Unfortunately, there are a couple of drawbacks with using catmeat.
The first one is that it is a seasonal bait. Being a high protein food, it can only really be used when the carp are hard on the feed, usually between mid-May through to mid- September.
Steve revealed that he had used it in the colder months but you have to fish it on the right days and be very sparing with the amount of free offerings you put in. The second drawback is that it is banned on some commercial fisheries.
“In my opinion, catmeat has received some bad press over the years, leading to it to be banned on some fisheries where owners have deemed that it damages the fish,” Steve added.
“The trouble has been a minority of anglers piling in two dozen tins or more at a time and this has ruined it for the more sensible anglers among us. Two or three tins are more than enough for a session.
“Furthermore, I think if it is good enough to feed pampered cats, then it should be fine for carp, too.
“Also, I’m fishing today at Decoy Lakes – one of the countries premier match and pleasure complexes. The owners of this venue don’t ban catmeat and their fish stocks are healthy and the catch rates remain prolific – some of the highest in the country, in fact.”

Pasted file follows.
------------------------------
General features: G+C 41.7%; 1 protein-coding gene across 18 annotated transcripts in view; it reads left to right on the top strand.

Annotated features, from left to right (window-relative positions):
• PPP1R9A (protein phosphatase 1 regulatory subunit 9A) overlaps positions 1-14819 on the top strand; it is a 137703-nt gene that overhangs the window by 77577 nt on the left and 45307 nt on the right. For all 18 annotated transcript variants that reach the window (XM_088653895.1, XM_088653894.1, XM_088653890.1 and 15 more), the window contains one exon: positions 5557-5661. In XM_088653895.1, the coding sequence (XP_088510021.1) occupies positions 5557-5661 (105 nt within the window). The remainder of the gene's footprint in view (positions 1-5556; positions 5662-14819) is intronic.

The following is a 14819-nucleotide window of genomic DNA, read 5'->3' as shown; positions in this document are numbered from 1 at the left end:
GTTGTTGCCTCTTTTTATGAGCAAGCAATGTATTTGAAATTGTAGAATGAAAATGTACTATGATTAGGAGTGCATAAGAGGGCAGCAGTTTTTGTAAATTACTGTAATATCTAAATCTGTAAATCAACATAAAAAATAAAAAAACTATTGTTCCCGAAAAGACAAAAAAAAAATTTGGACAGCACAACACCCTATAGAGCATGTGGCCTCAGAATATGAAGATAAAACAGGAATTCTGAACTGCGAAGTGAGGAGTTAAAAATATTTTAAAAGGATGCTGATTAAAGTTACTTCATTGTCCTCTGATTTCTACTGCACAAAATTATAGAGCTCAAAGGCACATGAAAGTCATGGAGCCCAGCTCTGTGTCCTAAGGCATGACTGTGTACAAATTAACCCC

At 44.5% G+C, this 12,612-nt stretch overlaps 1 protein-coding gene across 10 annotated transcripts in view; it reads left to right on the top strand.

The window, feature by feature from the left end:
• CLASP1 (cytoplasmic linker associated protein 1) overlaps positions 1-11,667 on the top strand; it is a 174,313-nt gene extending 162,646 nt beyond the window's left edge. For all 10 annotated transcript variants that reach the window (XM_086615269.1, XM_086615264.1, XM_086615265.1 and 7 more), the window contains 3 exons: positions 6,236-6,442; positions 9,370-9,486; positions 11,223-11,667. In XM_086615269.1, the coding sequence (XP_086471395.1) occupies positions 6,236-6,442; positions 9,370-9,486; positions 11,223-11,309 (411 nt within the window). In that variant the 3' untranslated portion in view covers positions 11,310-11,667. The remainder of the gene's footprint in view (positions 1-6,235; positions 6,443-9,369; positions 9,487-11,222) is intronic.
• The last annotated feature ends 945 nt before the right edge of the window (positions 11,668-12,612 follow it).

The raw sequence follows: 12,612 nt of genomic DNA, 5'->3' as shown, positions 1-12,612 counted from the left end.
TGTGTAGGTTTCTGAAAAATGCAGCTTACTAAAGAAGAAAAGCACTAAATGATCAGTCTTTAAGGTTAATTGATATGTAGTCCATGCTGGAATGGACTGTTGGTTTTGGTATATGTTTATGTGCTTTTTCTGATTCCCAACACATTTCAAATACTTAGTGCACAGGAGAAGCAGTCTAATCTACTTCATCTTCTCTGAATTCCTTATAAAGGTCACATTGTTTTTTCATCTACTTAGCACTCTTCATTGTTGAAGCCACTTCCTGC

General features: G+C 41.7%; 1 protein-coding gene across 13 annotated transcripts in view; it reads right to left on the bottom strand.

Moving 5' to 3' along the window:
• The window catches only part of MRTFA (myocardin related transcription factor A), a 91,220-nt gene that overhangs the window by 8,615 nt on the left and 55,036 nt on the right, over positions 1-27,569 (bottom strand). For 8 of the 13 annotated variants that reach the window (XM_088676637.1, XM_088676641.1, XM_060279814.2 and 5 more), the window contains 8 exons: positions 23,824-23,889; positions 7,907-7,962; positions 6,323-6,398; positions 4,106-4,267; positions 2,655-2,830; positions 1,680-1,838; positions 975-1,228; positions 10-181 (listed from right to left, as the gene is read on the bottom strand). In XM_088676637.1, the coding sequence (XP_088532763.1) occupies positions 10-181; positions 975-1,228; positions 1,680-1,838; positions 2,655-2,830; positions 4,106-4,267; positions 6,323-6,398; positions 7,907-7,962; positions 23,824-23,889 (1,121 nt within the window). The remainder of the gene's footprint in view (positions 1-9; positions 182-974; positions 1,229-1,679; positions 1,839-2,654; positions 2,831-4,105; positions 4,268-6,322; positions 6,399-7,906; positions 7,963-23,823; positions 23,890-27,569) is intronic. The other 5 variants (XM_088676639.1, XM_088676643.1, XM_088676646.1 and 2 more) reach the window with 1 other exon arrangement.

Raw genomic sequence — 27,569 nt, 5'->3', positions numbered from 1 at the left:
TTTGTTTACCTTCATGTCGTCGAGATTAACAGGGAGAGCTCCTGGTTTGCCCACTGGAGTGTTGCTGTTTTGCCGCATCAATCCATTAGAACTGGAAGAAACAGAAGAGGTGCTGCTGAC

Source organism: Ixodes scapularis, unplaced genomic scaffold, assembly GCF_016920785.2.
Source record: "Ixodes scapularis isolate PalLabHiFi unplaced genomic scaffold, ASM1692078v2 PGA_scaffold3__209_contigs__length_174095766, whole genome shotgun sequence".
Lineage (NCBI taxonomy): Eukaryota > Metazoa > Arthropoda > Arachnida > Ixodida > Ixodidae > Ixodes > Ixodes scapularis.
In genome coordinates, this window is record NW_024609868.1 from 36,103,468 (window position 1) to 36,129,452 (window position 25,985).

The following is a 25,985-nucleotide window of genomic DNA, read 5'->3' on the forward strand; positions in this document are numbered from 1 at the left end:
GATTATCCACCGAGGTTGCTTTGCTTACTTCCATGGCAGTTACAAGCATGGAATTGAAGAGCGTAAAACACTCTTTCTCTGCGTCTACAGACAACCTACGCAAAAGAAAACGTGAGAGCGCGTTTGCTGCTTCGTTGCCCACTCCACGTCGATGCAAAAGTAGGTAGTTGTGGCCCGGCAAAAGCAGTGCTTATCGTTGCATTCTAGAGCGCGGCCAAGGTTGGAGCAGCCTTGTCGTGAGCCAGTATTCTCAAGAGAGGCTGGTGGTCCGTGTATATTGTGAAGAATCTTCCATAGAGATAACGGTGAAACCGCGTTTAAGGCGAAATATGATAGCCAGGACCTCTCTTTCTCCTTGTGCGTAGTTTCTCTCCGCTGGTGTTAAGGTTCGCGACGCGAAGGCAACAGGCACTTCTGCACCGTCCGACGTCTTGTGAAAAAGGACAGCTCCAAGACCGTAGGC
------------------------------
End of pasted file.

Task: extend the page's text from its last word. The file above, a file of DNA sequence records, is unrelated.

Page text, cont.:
How to prepare the catmeat slop
To prepare catmeat slop, simply push the lot through a fine mesh riddle. It can then be fed into the swim using a small Fox Toss Pot or pole cup attached to the end of the pole’s top-three section. The beauty of this is that you can be 100 per cent accurate.
The slop, once in the water, creates a lovely oily, greasy cloud of smell and attraction, but with nothing solid for the carp to feed on – apart from your hookbait.
The thing to avoid when using slop is not to use it in water that is deeper than three foot as the cloud will disperse too wide and the tactic will lose its effectiveness.
“When it comes to using the slop, always have a tub of water next to you because if you don’t wash your fingers after handling it, catmeat gets everywhere” Steve warned.
“Also, there are a number of different liquid additives on the market like Liquid Catmeat. These may make a difference, but I don’t see the point in using them – it’s gilding the lily.”
Preparing the hookbait